Gold slips on rate speculation 

Gold slips on rate speculation

Gold slips early Monday on rate speculation, extending last week’s losses, as investors reconsidered the timeline of widely expected Federal Reserve interest rate cuts.

The markets were awaiting a key U.S. inflation report for December, due out Tuesday, for further direction. Friday, the closely watched U.S. employment report for December beat analysts’ expectations, indicating that the labor market remains resilient amid higher rates. The Fed closely watches both inflation and labor market data when determining monetary policy. 

Minutes of the Fed’s December meeting, which came out last week, showed that central bank officials expect rates to stay high for some time. Higher interest rates are typically bearish for gold, making the yellow metal less attractive as an alternate investment. Conversely, rate cuts are seen as bullish for gold. 

Front-month gold futures fell 1.1% last week to settle at $2,049.80 an ounce on Comex, though the February contract slipped just 20 cents Friday. Bullion gained 0.7% last month after rising 3.2% in November and increasing 6.9% in October. The metal rose 13% in 2023. The February contract is currently down $24.00 (-1.17%) an ounce to $2025.80 and the DG spot price is $2024.70.

In physical news, the World Gold Council reported Friday that central bank gold reserves rose in November, and gross purchases heavily outweighed gross sales. China remained the world’s largest gold purchaser in 2023 but emerging markets have been driving both purchases and sales.  

In economic news, the U.S. added 216,000 jobs last month on a seasonally adjusted basis, while the unemployment rate held steady at 3.7%, according to data released Friday from the Labor Department. The figures were above both the 173,000 jobs added in November and the 175,000 that economists had forecast for December. 

The next big economic report due out is the December consumer price index, scheduled for Thursday, the next indicator on inflation. The Fed has raised interest rate cuts by 5.25 percentage points since March 2022 to curb inflation. Fed policymakers saw interest rates staying high “for some time,” according the minutes of the December meeting.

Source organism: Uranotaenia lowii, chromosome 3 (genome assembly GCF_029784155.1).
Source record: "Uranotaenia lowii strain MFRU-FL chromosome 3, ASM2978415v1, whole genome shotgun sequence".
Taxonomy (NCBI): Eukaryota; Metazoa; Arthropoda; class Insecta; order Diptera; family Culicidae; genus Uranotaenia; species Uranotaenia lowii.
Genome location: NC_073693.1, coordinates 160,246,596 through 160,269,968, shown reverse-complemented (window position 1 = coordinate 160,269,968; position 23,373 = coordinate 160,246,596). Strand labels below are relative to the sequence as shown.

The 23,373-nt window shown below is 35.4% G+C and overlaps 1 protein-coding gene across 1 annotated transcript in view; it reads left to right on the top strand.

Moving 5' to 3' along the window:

The CME FedWatch Tool shows that 95.3% of the investors it tracks are betting that the Fed will keep its federal funds rate unchanged at 5.25% to 5.50% in January, while 4.7% are expecting a 25 basis point cut, fewer than just a day earlier. But that changes in March, with the central bank widely expected to cut, with another reduction expected in May. 

In other economic news this week, the World Economic Forum’s global risks report is due out Wednesday and U.S. wholesale inventories come out Thursday. A number of Fed officials are also scheduled to speak this week. 

Front-month silver futures dropped 3.2% last week to settle at $23.32 an ounce on Comex, though the March contract rose 0.6% Friday. Silver dropped 6.1% in December after advancing 12% in November and increasing 2.2% in October. It ticked up 0.2% in 2023. The March contract is currently down $0.120 (-0.51%) an ounce to $23.195 and the DG spot price is $23.03.

Spot palladium tumbled 6.5% last week to $1,044.00 an ounce after decreasing 0.4% Friday.  Palladium advanced 8.6% in December after losing 9.5% in November and dropping 10% in October. Palladium plummeted 38% last year. The current DG spot price is down $33.60 an ounce to $1013.50.

Spot platinum lost 2.7% last week to $970.90 an ounce, though it gained 1% Friday. Platinum rose 8.1% in December after falling 0.7% in November and gaining 3.5% in October. Platinum dropped 6.8% in 2023. The DG spot price is currently down $15.30 an ounce to $953.50.

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